And of course the 2nd District Congresswoman’s House floor speech had nothing, NOTHING to do with these results. (/sarcasm)

Passage of the Day: George Will on ANWR and Anti-Energy Environmentalists

Amen brother (link requires registration; HT OpinionJournal.com’s Political Diary e-mail):

….. although there are active oil and gas wells in at least 36 U.S. wildlife refuges, stopping drilling in ANWR (Arctic National Wildlife Refuge) has become sacramental for environmentalists who speak about it the way Wordsworth wrote about the Lake Country.

….. But for many opponents of drilling in the refuge, the debate is only secondarily about energy and the environment. Rather, it is a disguised debate about elemental political matters.

For some people, environmentalism is collectivism in drag. Such people use environmental causes and rhetoric not to change the political climate for the purpose of environmental improvement. Rather, for them, changing the society’s politics is the end, and environmental policies are mere means to that end.

….. Therefore, one of the collectivists’ tactics is to produce scarcities, particularly of what makes modern society modern — the energy requisite for social dynamism and individual autonomy. Hence collectivists use environmentalism to advance a collectivizing energy policy. Focusing on one energy source at a time, they stress the environmental hazards of finding, developing, transporting, manufacturing or using oil, natural gas, coal or nuclear power.

A quarter of a century of this tactic applied to ANWR is about 24 years too many. If geologists were to decide that there were only three thimbles of oil beneath area 1002, there would still be something to be said for going down to get them, just to prove that this nation cannot be forever paralyzed by people wielding environmentalism as a cover for collectivism.

This Weekend’s Single Unanswered Question (121705): What Does “Peer Review” Mean?

Filed under: Corporate Outrage,Taxes & Government,TWUQs — Tom @ 7:26 am

Another installment in a nearly-regular series of mysteries and pseudo-mysteries (usually 3-4, but this time just one) this inquiring mind would like to have answers for:

QUESTION: Did this shake your faith in scientific reports and research like it shook mine?

It turns out that a major research paper relating to embryonic stem-cell research was faked:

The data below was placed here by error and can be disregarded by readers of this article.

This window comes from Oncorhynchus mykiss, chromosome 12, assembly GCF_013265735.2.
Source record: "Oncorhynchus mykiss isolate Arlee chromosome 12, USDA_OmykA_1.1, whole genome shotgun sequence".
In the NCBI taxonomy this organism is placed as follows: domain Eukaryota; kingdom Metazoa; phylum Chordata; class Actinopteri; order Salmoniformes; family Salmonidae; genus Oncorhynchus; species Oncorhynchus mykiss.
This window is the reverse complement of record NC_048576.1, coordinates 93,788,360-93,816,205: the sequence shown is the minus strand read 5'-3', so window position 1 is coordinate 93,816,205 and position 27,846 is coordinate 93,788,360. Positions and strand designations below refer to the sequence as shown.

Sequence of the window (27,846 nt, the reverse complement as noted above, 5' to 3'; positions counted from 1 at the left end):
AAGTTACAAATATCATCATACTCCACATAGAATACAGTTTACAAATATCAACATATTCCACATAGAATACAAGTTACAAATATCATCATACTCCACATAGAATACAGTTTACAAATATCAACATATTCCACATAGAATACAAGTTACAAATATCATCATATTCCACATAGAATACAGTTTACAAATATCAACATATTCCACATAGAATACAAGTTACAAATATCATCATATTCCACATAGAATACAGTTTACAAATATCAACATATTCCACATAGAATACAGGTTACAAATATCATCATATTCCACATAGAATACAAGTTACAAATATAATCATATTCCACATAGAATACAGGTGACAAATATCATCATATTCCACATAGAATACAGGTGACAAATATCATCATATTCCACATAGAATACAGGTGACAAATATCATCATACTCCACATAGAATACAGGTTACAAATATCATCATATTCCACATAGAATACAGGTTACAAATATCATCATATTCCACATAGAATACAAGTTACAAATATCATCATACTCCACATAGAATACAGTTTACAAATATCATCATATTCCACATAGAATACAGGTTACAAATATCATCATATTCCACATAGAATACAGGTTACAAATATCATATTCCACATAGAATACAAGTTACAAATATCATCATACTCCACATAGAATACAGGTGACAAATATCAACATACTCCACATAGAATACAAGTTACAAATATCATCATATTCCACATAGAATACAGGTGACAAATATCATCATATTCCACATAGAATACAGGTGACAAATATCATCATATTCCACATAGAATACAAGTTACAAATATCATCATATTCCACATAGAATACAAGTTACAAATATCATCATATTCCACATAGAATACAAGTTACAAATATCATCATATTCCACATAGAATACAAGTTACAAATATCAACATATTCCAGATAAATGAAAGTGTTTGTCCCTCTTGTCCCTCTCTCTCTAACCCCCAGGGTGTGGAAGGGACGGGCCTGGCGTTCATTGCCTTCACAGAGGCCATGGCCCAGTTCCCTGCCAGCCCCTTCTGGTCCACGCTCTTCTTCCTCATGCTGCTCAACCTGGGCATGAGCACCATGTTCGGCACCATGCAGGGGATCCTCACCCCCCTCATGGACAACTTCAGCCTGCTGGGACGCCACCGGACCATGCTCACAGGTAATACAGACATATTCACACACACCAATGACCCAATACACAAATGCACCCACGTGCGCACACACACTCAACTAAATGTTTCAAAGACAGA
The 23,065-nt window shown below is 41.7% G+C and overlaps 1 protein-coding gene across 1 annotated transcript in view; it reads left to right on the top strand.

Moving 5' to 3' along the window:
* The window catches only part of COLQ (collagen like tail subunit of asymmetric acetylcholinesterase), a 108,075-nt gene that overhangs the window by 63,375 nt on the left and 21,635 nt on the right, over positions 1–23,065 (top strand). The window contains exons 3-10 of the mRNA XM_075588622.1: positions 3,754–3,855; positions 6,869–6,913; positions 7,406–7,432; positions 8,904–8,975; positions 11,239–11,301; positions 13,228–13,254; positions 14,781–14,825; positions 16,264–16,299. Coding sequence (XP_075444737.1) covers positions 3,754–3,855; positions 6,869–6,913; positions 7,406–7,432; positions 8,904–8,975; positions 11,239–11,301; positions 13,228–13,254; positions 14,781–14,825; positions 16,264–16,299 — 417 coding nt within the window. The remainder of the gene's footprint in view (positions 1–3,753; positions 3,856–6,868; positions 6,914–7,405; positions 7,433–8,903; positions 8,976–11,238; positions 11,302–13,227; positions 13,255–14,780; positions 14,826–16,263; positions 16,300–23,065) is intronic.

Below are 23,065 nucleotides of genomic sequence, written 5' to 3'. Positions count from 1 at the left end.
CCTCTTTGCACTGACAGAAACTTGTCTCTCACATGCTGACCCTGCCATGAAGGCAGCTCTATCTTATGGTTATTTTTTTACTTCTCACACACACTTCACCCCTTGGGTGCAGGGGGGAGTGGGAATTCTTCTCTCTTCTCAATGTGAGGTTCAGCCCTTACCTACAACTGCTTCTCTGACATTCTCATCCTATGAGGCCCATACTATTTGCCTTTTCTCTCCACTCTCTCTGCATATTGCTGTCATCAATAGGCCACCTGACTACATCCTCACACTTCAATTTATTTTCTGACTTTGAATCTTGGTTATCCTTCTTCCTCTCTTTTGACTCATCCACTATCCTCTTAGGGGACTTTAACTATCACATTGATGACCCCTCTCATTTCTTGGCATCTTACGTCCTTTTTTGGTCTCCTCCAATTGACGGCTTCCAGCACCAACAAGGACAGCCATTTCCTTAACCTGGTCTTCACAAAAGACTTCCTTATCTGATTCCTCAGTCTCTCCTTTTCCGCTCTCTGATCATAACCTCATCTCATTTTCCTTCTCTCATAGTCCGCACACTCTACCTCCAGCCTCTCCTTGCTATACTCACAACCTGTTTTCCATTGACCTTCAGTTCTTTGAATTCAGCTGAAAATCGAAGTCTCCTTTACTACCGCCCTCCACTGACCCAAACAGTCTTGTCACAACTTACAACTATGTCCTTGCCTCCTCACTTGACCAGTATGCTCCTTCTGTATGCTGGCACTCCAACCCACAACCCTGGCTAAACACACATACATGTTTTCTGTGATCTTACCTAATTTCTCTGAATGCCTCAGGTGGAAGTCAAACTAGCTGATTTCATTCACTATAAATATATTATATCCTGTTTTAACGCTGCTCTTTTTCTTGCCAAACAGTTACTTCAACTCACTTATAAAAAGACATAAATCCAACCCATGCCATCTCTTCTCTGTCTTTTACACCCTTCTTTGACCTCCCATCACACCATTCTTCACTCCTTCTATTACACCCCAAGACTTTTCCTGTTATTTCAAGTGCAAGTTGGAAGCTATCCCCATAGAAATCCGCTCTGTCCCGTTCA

Cloning pioneer to withdraw paper, doctor says

SEOUL (AP) — A doctor who provided human eggs for research by cloning pioneer Hwang Woo-suk said in a broadcast Thursday that the South Korean scientist agreed to withdraw a key research paper because most of the stem cells produced for the article were faked. (Related item: Independent probe sought).

Huh? I thought an “independent probe” is always done when major scientific findings are reported.

So let’s move to USAT’s “independent review” article linked above:

Science is at the center of this issue because important research papers are peer-reviewed and published in the prestigious journal.

….. In a letter released Tuesday by Science, eight prominent stem cell researchers — including Ian Wilmut, who cloned Dolly the sheep in 1997 — called for an independent verification of the Hwang lab’s cell-cloning feats.

Again, huh? Why the need for an “independent verification” if the paper was already “peer-reviewed”?

Mystery solved (HT Amy Ridenour)–”peer review” gives none of the assurance a layman would expect from the term (the excerpt concerns climate science, but blows open the fallacy in the general public’s understanding of all scientific “peer review”):

In business, “full, true and plain disclosure” is a control on stock promoters. While it may not always be successful, it gives an enforcement mechanism. There is no such standard in climate science. (or “science” in general–Ed.) ….. In fairness, the journals do not require authors to warrant full, true and plain disclosure and there is little guidance to such authors as to what is required reporting and what is not required.

I’ve found that scientists strongly resent any attempt to verify their results. One of the typical reactions is: don’t check our studies, do your own study. I don’t think that businesses like being checked either, but one of the preconditions of being allowed to operate is that they are checked. Many of the most highly paid professionals in our society – securities lawyers, auditors – earn much of their income simply by verifying other people’s results. Businesses developed checks and balances because other peoples’ money was involved, not because businessmen are more virtuous than academics.

Then there is this comment at the same post:

I don’t think that it’s practical for journal peer reviewers to check every piece of data and every calculation – nobody would ever do reviews. But people should realize that even “peer reviewed” journal articles are (in business terms) unaudited. It doesn’t mean that they are wrong; it only means that they are unaudited. The crunch comes if people rely on them as though they were audited.

So the next time you hear the term “peer-reviewed,” I would substitute these words: “passed the smell test (maybe, and if the person submitting the work is ethical and conducted his/her work conscientiously and honorably).”

Given the ever-larger dollars, very often tax dollars, that are based on the reliability of scientific work, standards must be raised, even if it costs money up-front (auditors, if you will) to raise them, and even if scientists’ egos are bruised in the process.

Maybe we as citizens should demand that the entire scientific community be brought under the heavy hand of Sarbanes Oxley.
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Full Disclosure: I have recently posted on what I see as disparate media treatment between embryonic stem cell research and adult stem cell research (with the press reporting more favorably, and more often, on embryonic developments), and my personal belief that long-run success in using stem cells will come from the adult variety.
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UPDATE: BizzyBlog links, you decide–”Cloning Doctor Finally Answers Critics — South Korean stem cell pioneer insists his groundbreaking research is still credible”

UPDATE 2, Dec. 26: What is probably the last word — “Stem cells in disgraced scientist’s paper did not exist: SKorean report”

Positivity: A Life-Saving Catch

Filed under: Positivity — Tom @ 7:07 am

The catch of a lifetime saved a baby’s life: